22Tolby’s Postsecondary Goals Tolby will live at home with his mother, and with the support of a job coach, will volunteer at a local childcare facility where play music during dance and nap times.
23Sample Scenarios and Postsecondary Goals Clarification Tolby’s CaseAlthough Tolby may not earn an hourly wage for his job work experience at a childcare facility, he is still accomplishing something he set out to do in terms of employment.Although Tolby requires assistance and support with everything, staying healthy and helping at home with his cousins and nieces/nephews contributes to achieving his adult living goal, and it engages his employment goal.
24NSTTAC can help!National Secondary Transition Technical Assistance Center (NSTTAC) has good and not so good examples of postsecondary goals. Go to:
25OK’s Sample Scenarios and Postsecondary Goals Scenario 2 - JohnJohn D. is a 21-year-old who has a severe intellectual disability, is blind, and exhibits self-stimulatory behavior. John loves balloons and the squeaking sounds they make when they are inflated and touched, or rubbed. Due to John’s significant health care needs, he lives with his parents and has a part-time assistant who comes to his home to help with daily personal needs. John likes traveling in a vehicle. He wants to earn his own money so he does not have to rely so heavily on his parents. John’s expressive verbal skills are low, so it is difficult to get information from John. Discussions with his parents revealed John’s love of balloons, car travel, and desire to earn money.\
26OK’s Sample Scenarios and Postsecondary Goals Scenario 2 – John’s Real Postsecondary GoalsEducation/Training: John will participate in on-the-job training at flower shops or Party Galaxy to learn how to properly inflate balloons.Employment: With the help of a job coach, John will develop and operate a home-based balloon business.Independent/Adult Living: While living at home with his parents, John will maintain a checkbook and pay for his purchases with the assistance of his parent(s) or assistant.Screen Shot for IEP
28Transition Assessment Model Components Independent Living AssessmentVocational Interest and Skills AssessmentSelf-Determination AssessmentUse information gathered frommultiple sources and settings!
29Independent Living Assessments Part 1 of the 3-Part Transition Assessment ModelThis is the area that oftentimes impacts so many other postsecondary pursuits for students with severe and multiple disabilities.
30Our BeliefThe law states that an independent living goal be addressed “when appropriate.”We believe that to determine if an independent living goal needs to be written, an adaptive behavior assessment needs to be given. This provides evidence of needing an independent living goal or not. How else would a team determine if an independent living goal is needed?Lauren, give a brief comment about the importance of addressing an INDEPENDENT LIVING GOAL for you while in high school. Did you?
31Independent Living Assessments – We‘ll Focus on Four Personal Preference Indicators (PPI)Postsecondary applications of PPIEnderle-Severson Transition Rating FormGreat tool for students with significant support needsLife Skills InventoryInformal and freeCasey Life Skills
32Personal Preference Indicators Interview formatFamily members, friends, professionals who know student wellDesigned for students with significant support needsLikes, dislikes, social indicators, choicesHealth, body clock, futureCost: freeUse the results in PLEP
33Enderle-Severson Transition Rating Form ESTR-JStudents with mild disabilitiesParent (available in Spanish) and Teacher versionFive Transition areasESTR-IIIStudents with “more” disabilitiesParent and Teacher versionESTR-SStudents with severe/multiple impairmentsParent and Teacher (on-line only) versionsEmployment, Rec/leisure, home living, community participation, and adult lifeEstr.net (each costs $2.00)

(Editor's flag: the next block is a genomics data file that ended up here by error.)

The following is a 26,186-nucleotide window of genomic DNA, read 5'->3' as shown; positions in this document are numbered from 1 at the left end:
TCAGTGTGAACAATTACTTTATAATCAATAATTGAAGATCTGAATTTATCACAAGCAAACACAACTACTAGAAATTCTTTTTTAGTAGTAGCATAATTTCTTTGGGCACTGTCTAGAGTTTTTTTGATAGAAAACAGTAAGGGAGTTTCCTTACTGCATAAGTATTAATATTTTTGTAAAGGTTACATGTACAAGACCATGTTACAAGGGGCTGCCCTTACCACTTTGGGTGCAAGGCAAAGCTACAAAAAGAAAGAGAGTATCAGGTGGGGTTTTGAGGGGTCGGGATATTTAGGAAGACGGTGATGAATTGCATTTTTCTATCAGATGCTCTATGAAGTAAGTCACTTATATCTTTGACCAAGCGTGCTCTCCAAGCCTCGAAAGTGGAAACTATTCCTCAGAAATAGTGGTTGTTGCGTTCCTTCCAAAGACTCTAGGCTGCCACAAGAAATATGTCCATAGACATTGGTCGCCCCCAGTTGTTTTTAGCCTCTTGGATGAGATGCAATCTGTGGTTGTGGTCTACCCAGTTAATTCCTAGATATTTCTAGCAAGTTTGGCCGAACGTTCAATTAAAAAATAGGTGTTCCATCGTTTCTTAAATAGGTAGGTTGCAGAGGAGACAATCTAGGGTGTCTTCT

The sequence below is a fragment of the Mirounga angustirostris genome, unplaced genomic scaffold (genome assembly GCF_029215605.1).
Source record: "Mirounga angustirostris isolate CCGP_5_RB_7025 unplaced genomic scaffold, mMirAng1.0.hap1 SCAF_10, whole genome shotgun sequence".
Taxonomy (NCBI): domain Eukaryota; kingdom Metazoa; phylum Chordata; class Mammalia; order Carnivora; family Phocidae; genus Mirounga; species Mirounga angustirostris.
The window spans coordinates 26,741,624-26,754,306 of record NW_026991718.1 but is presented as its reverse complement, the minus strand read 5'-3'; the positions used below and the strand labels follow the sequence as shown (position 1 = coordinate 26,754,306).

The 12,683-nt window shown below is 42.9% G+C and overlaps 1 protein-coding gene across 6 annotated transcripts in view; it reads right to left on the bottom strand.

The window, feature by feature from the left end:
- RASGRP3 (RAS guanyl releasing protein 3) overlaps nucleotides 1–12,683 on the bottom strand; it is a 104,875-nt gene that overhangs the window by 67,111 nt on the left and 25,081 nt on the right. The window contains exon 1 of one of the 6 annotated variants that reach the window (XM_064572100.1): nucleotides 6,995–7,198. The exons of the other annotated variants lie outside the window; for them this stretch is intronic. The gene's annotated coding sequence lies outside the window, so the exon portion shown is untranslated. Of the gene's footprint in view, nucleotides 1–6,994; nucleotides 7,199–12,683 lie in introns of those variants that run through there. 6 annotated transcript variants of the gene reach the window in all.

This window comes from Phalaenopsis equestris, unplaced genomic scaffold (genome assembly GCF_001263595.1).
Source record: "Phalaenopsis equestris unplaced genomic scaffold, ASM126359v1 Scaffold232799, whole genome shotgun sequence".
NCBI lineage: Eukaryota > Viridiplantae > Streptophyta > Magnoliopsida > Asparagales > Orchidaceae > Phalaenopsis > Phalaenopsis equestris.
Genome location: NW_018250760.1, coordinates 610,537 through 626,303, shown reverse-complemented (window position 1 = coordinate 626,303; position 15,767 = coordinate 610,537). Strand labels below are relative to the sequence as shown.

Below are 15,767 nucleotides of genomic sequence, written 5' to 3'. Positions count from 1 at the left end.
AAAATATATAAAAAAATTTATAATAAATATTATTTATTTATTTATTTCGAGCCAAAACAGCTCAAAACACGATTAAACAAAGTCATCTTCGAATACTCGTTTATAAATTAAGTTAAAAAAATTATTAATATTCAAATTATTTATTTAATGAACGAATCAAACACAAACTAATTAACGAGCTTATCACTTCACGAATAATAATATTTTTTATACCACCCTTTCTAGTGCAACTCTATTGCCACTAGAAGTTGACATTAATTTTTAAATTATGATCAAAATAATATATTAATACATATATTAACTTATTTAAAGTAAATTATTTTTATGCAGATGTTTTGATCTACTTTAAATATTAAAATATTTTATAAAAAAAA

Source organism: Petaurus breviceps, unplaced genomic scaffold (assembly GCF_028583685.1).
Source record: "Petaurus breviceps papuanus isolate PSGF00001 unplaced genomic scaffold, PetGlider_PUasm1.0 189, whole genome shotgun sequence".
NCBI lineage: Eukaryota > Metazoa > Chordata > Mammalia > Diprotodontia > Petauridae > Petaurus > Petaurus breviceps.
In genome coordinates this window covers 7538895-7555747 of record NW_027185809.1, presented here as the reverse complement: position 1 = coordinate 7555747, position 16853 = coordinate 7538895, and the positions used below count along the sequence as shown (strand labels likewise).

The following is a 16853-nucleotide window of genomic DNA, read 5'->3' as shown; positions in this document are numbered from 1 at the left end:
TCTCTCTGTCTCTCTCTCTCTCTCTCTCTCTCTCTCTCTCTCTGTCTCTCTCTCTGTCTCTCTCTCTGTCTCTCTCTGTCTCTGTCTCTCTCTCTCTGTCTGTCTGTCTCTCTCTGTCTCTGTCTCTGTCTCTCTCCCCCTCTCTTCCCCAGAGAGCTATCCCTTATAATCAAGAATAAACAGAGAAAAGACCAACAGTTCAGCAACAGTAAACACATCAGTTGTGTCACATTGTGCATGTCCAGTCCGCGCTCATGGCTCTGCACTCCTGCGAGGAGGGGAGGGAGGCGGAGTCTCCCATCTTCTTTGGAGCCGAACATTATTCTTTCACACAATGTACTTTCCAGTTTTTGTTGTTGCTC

34ESTR-S Automatic Scoring Sample Report From Estr-S
35Life Skills Inventory 15 domains (money, hygiene, safety, etc) Four levels: basic, intermediate, advanced, exceptionalMust know 3 of 5 to advance from basic to intermediateMust know the person or have family member completeCost: freeAvailable at:
36Casey Life Skills Web based Spanish, French or English, with numerous supplemental assessmentsYouth and caregiver formatsAutomatically scored and sent to youProvides different levels of questions for students across functioning levelsLevel 1 basic skillsLevel 4 complex skillsCaution: It over-estimates skills for students with the most disabilitiesCost: freeAvailable at:
41Belief Work benefits individuals emotionally and socially Enables individuals to contribute to society and to their own well beingCan be done without fear of losing social security or other benefitsAdds meaning to life
42Employment Options Individual Competitive Employment Individual Supported EmploymentGroup Supported EmploymentAt Home or Community-Based Entrepreneurial Jobs
43Functional Vocational Assessment Most Effective Method for Many Students with Severe and Multiple Disabilities
44What does the law say? When to consider what’s appropriate? . . . and when appropriate functional vocational evaluation.When to consider what’s appropriate?When paper-pencil or computer-based interest inventories simply do not workWhat is it?Tools that student’s use to make a job match.
45Functional Assessment Process Over timeRepeated Measures Situational AssessmentApply what youalready know –Information from otherAssessments…PersonalPreference Indicators and postsecondaryApplications.
46Discrepancy ProblemsLogical choice making occurs when chosen preferences match available jobs.Discrepancy problems occur whenChosen job, task, and characteristics do not match specific jobsDiscrepancy problems diminish when job site characteristics match preferencesTask is to provide ample opportunities for students to determine matches and non-matches.
47Personal Preference Indicators Use Supplemental Preference FormInterview formatFamily members, friends, professionals who know student wellLikes, dislikes, social indicators, choicesHealth, body clock, futureCost: freeUse the results in PLEP